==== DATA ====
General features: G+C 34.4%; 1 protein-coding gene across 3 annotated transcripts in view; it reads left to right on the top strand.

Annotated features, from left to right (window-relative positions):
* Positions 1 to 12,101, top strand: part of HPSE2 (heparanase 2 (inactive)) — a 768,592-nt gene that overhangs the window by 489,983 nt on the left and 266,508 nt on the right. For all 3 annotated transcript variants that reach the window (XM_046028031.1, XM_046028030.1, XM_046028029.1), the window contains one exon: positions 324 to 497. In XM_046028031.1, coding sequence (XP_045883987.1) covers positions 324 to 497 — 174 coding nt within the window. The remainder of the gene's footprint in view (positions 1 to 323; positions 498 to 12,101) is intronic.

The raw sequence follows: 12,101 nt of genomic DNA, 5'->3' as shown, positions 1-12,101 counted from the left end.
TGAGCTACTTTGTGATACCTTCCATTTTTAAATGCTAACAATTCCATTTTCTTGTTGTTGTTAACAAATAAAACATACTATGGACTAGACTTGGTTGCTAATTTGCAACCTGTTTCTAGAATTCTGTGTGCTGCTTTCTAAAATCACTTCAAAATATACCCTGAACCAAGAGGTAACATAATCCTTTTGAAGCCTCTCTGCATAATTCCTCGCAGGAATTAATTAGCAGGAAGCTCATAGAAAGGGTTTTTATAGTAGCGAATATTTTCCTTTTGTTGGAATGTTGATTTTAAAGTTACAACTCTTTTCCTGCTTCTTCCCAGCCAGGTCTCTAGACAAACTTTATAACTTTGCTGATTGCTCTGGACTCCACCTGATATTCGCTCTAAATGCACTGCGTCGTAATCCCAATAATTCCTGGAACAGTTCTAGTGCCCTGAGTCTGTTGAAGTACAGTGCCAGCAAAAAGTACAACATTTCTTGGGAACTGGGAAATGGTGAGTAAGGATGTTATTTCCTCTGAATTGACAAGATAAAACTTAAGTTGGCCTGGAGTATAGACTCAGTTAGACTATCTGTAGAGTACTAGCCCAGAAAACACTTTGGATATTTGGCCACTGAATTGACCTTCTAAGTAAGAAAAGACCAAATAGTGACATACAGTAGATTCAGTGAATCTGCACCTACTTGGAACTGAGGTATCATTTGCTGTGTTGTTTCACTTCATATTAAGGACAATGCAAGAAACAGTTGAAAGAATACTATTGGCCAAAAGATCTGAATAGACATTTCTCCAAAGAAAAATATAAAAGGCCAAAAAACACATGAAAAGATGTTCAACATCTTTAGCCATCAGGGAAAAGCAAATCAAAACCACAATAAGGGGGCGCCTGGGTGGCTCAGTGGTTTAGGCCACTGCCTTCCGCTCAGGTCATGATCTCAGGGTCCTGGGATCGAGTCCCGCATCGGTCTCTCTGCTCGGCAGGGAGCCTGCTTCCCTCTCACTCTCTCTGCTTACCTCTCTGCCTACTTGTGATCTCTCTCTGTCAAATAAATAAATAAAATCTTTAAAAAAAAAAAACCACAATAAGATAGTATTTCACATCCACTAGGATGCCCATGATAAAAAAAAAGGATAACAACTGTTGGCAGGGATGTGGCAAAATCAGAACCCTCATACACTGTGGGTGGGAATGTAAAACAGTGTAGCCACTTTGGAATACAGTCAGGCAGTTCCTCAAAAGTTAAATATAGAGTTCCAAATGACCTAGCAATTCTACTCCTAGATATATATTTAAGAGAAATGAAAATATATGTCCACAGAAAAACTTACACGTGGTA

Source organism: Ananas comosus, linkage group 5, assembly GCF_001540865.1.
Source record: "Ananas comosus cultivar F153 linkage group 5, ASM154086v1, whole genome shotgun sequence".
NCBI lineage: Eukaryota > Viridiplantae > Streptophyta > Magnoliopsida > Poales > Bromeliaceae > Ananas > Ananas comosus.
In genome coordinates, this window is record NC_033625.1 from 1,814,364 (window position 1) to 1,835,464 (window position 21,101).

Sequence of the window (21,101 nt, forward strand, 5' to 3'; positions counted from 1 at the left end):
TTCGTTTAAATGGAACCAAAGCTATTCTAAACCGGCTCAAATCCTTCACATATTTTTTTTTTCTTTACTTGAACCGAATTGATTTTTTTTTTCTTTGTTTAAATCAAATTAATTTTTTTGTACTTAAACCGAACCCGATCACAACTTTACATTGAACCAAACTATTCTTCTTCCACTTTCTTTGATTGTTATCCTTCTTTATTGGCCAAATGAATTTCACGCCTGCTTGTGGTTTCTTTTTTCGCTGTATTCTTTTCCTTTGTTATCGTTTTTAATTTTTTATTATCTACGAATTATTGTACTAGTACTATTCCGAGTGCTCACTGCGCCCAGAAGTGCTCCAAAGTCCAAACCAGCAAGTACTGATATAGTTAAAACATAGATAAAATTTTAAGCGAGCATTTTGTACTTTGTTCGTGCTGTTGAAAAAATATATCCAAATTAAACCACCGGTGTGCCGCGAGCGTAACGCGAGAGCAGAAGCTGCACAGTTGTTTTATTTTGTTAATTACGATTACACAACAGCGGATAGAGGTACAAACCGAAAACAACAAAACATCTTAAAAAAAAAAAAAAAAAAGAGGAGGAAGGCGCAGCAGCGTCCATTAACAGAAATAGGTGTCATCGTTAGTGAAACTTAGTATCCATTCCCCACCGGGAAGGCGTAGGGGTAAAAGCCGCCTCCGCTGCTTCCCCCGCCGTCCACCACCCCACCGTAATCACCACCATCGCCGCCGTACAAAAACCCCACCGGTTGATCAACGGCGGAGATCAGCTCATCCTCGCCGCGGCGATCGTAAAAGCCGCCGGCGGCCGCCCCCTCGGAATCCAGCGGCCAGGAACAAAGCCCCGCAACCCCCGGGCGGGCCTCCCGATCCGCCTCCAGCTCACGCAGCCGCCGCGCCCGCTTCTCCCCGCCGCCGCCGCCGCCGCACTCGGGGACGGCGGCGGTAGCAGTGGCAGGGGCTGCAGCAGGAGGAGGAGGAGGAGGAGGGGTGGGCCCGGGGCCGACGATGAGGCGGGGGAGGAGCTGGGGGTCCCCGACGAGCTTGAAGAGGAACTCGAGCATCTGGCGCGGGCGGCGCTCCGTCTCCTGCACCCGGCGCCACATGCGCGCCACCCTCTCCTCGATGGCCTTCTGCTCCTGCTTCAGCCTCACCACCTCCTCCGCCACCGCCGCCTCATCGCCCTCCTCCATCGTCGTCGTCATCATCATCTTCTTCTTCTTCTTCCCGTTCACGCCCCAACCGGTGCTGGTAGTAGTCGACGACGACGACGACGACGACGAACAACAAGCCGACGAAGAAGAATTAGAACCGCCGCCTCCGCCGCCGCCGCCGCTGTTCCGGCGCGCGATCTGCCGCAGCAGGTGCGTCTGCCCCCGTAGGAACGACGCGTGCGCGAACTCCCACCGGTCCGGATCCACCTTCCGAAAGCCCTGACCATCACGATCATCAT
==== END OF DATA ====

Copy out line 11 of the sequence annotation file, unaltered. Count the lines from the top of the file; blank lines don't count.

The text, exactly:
TTCGTTTAAATGGAACCAAAGCTATTCTAAACCGGCTCAAATCCTTCACATATTTTTTTTTTCTTTACTTGAACCGAATTGATTTTTTTTTTCTTTGTTTAAATCAAATTAATTTTTTTGTACTTAAACCGAACCCGATCACAACTTTACATTGAACCAAACTATTCTTCTTCCACTTTCTTTGATTGTTATCCTTCTTTATTGGCCAAATGAATTTCACGCCTGCTTGTGGTTTCTTTTTTCGCTGTATTCTTTTCCTTTGTTATCGTTTTTAATTTTTTATTATCTACGAATTATTGTACTAGTACTATTCCGAGTGCTCACTGCGCCCAGAAGTGCTCCAAAGTCCAAACCAGCAAGTACTGATATAGTTAAAACATAGATAAAATTTTAAGCGAGCATTTTGTACTTTGTTCGTGCTGTTGAAAAAATATATCCAAATTAAACCACCGGTGTGCCGCGAGCGTAACGCGAGAGCAGAAGCTGCACAGTTGTTTTATTTTGTTAATTACGATTACACAACAGCGGATAGAGGTACAAACCGAAAACAACAAAACATCTTAAAAAAAAAAAAAAAAAAGAGGAGGAAGGCGCAGCAGCGTCCATTAACAGAAATAGGTGTCATCGTTAGTGAAACTTAGTATCCATTCCCCACCGGGAAGGCGTAGGGGTAAAAGCCGCCTCCGCTGCTTCCCCCGCCGTCCACCACCCCACCGTAATCACCACCATCGCCGCCGTACAAAAACCCCACCGGTTGATCAACGGCGGAGATCAGCTCATCCTCGCCGCGGCGATCGTAAAAGCCGCCGGCGGCCGCCCCCTCGGAATCCAGCGGCCAGGAACAAAGCCCCGCAACCCCCGGGCGGGCCTCCCGATCCGCCTCCAGCTCACGCAGCCGCCGCGCCCGCTTCTCCCCGCCGCCGCCGCCGCCGCACTCGGGGACGGCGGCGGTAGCAGTGGCAGGGGCTGCAGCAGGAGGAGGAGGAGGAGGAGGGGTGGGCCCGGGGCCGACGATGAGGCGGGGGAGGAGCTGGGGGTCCCCGACGAGCTTGAAGAGGAACTCGAGCATCTGGCGCGGGCGGCGCTCCGTCTCCTGCACCCGGCGCCACATGCGCGCCACCCTCTCCTCGATGGCCTTCTGCTCCTGCTTCAGCCTCACCACCTCCTCCGCCACCGCCGCCTCATCGCCCTCCTCCATCGTCGTCGTCATCATCATCTTCTTCTTCTTCTTCCCGTTCACGCCCCAACCGGTGCTGGTAGTAGTCGACGACGACGACGACGACGACGAACAACAAGCCGACGAAGAAGAATTAGAACCGCCGCCTCCGCCGCCGCCGCCGCTGTTCCGGCGCGCGATCTGCCGCAGCAGGTGCGTCTGCCCCCGTAGGAACGACGCGTGCGCGAACTCCCACCGGTCCGGATCCACCTTCCGAAAGCCCTGACCATCACGATCATCAT